Tumor Biology

, Volume 37, Issue 5, pp 6775–6785 | Cite as

Lysophosphatidic acid activates the RhoA and NF-κB through Akt/IκBα signaling and promotes prostate cancer invasion and progression by enhancing functional invadopodia formation

  • Young Sun Hwang
  • Jongsung Lee
  • Xianglan Zhang
  • Paul F. Lindholm
Original Article


We have demonstrated previously that increased RhoA and nuclear factor (NF)-κB activities are associated with increased PC-3 prostate cancer cell invasion and that lysophosphatidic acid (LPA) significantly increases cancer invasion through RhoA and NF-κB activation. In this study, we identified the intermediate signaling molecules and specialized cell structures which are activated by LPA, resulting in enhanced cellular invasion. LPA-induced Akt and IκBα signaling pathways were necessary for RhoA and NF-κB activation, and these LPA effects were abolished by RhoA inhibition. Mice injected with PC-3 cells expressing dominant-negative RhoA N19 developed significantly less tumor growth compared with those injected with control (pcDNA 3.1). In addition, LPA treatment increased functional invadopodia formation. Activation of RhoA and NF-κB through the Akt and IκBα signaling pathway was required for LPA-stimulated gelatin degradation activity. LPA administration increased tumor growth and osteolytic lesions in a mouse xenograft model. These results indicate that LPA promotes PC-3 cell invasion by increasing functional invadopodia formation via upregulating RhoA and NF-κB signaling which contributes to prostate cancer progression. Therefore, the LPA and RhoA-NF-κB signaling axis may represent key molecular targets to inhibit prostate cancer invasion and progression.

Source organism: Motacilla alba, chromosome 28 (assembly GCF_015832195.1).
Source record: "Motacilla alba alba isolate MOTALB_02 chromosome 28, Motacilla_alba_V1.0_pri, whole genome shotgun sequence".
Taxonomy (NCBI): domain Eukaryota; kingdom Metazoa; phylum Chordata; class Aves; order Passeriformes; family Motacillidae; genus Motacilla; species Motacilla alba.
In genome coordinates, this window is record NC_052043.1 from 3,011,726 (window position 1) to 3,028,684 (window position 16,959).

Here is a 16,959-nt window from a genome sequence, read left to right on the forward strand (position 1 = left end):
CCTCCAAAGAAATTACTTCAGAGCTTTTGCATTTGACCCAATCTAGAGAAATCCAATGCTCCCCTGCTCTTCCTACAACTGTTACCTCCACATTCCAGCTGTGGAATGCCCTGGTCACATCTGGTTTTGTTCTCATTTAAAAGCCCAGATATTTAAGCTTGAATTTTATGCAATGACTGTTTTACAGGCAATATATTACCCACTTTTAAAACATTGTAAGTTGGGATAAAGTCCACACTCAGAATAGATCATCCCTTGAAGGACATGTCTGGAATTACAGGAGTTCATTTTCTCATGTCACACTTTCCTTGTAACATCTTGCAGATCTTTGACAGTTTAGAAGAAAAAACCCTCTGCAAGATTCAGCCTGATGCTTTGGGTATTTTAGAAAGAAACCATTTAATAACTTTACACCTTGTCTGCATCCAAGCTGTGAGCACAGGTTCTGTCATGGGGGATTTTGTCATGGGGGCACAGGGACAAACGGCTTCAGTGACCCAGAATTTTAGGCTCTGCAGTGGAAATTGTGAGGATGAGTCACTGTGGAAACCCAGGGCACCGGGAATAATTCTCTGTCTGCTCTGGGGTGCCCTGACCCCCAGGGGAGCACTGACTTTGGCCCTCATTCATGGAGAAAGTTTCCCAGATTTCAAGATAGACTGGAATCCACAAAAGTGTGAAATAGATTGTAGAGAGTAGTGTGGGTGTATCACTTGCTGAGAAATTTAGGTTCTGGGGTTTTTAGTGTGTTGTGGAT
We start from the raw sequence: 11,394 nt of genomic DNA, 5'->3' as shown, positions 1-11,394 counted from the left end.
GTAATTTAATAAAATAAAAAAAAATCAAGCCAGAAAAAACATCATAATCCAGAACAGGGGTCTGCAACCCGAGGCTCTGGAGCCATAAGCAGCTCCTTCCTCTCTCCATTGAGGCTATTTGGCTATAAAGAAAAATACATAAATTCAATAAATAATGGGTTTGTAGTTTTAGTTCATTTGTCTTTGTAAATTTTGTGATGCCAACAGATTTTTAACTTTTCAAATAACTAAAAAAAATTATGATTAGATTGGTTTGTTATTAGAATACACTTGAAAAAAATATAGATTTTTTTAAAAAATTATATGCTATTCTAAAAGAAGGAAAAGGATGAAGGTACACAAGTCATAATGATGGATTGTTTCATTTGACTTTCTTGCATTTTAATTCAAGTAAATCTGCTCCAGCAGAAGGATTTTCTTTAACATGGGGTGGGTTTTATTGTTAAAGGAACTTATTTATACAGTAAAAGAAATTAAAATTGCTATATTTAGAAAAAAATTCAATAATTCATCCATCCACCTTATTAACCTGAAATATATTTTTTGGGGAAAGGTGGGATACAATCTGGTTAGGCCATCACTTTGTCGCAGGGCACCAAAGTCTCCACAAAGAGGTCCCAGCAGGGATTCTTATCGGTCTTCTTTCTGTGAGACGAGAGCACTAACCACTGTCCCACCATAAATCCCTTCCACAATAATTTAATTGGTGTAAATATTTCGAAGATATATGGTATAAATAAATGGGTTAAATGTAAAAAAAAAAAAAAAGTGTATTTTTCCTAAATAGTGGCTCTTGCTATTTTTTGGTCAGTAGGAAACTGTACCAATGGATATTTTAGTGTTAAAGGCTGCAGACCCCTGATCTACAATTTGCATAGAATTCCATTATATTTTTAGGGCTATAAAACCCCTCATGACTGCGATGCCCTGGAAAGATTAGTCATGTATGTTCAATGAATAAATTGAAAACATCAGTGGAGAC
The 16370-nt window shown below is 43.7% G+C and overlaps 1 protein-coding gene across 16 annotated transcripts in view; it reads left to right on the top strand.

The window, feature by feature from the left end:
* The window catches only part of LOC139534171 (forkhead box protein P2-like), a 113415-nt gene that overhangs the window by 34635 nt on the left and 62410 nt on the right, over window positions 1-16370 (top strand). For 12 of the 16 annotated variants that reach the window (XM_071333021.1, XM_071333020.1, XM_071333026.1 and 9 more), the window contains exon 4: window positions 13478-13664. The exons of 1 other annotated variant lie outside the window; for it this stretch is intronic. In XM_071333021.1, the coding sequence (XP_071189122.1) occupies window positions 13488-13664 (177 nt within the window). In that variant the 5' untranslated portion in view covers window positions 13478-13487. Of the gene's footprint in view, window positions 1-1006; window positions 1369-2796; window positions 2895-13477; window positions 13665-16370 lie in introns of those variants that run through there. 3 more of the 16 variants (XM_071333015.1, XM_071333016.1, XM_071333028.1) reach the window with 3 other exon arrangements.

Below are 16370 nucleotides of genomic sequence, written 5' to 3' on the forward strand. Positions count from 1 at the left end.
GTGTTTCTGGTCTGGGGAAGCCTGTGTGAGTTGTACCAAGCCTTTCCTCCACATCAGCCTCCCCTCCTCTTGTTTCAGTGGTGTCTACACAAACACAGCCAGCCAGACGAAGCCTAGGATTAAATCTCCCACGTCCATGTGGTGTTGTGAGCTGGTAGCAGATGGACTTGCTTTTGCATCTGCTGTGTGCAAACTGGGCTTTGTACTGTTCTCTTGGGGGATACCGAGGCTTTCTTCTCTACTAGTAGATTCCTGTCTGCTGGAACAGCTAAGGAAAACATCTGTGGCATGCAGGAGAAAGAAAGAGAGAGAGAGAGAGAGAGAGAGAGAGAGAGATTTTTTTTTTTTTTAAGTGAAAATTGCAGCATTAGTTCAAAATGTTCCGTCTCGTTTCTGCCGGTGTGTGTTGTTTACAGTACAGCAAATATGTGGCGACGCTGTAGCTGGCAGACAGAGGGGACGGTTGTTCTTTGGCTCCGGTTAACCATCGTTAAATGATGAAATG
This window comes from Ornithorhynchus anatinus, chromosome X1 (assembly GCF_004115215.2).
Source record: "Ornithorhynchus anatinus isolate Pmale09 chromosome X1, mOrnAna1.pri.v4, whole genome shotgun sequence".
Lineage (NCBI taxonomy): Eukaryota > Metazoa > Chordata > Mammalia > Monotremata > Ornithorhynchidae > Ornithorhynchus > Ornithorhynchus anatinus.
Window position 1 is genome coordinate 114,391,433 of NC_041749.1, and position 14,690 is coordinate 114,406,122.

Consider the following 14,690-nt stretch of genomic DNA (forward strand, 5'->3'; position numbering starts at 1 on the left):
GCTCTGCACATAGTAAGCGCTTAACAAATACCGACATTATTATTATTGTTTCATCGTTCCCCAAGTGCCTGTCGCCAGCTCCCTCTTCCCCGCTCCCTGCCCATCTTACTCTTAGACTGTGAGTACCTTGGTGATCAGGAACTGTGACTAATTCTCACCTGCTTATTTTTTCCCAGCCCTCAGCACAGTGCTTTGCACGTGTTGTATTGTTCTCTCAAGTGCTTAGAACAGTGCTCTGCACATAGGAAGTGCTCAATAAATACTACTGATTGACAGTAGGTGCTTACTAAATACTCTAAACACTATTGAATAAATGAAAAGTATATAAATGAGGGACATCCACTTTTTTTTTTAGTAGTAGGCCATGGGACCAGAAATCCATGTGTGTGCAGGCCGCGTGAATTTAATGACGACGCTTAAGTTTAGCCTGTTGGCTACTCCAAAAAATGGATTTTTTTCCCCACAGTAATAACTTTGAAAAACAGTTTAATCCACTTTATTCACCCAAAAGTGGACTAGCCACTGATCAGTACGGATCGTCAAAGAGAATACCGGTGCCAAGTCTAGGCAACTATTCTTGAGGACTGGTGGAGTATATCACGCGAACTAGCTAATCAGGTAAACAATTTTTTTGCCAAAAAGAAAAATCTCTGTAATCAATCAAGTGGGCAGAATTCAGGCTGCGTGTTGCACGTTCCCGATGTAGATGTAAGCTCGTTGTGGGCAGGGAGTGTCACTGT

Lysophosphatidic acid Prostate cancer Invadopodia RhoA NF-κB 



Lysophosphatidic acid


Epithelial-mesenchymal transition


Extracellular matrix


Pertussis toxin




G protein-coupled receptors


Micro-computed tomography.



We thank Hyung-Kwan Kim (Yonsei University College of Dentistry, Korea) for his expert technical assistance with the animal studies. This research was supported by Basic Science Research Program through the National Research Foundation of Korea (NRF) funded by the Ministry of Education, Science and Technology (2015R1D1A1A01056946).

Compliance with ethical standards

Conflicts of interest



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Copyright information

© International Society of Oncology and BioMarkers (ISOBM) 2015

Authors and Affiliations

  • Young Sun Hwang
    • 1
  • Jongsung Lee
    • 2
  • Xianglan Zhang
    • 3
    • 4
  • Paul F. Lindholm
    • 5
  1. 1.Department of Dental Hygiene, College of Health ScienceEulji UniversitySeongnamSouth Korea
  2. 2.Department of Genetic EngineeringSungkyunkwan UniversitySuwon CitySouth Korea
  3. 3.Oral Cancer Research InstituteYonsei University College of DentistrySeoulSouth Korea
  4. 4.Department of PathologyYanbian University HospitalYanji CityChina
  5. 5.Department of PathologyNorthwestern University, Feinberg School of MedicineChicagoUSA

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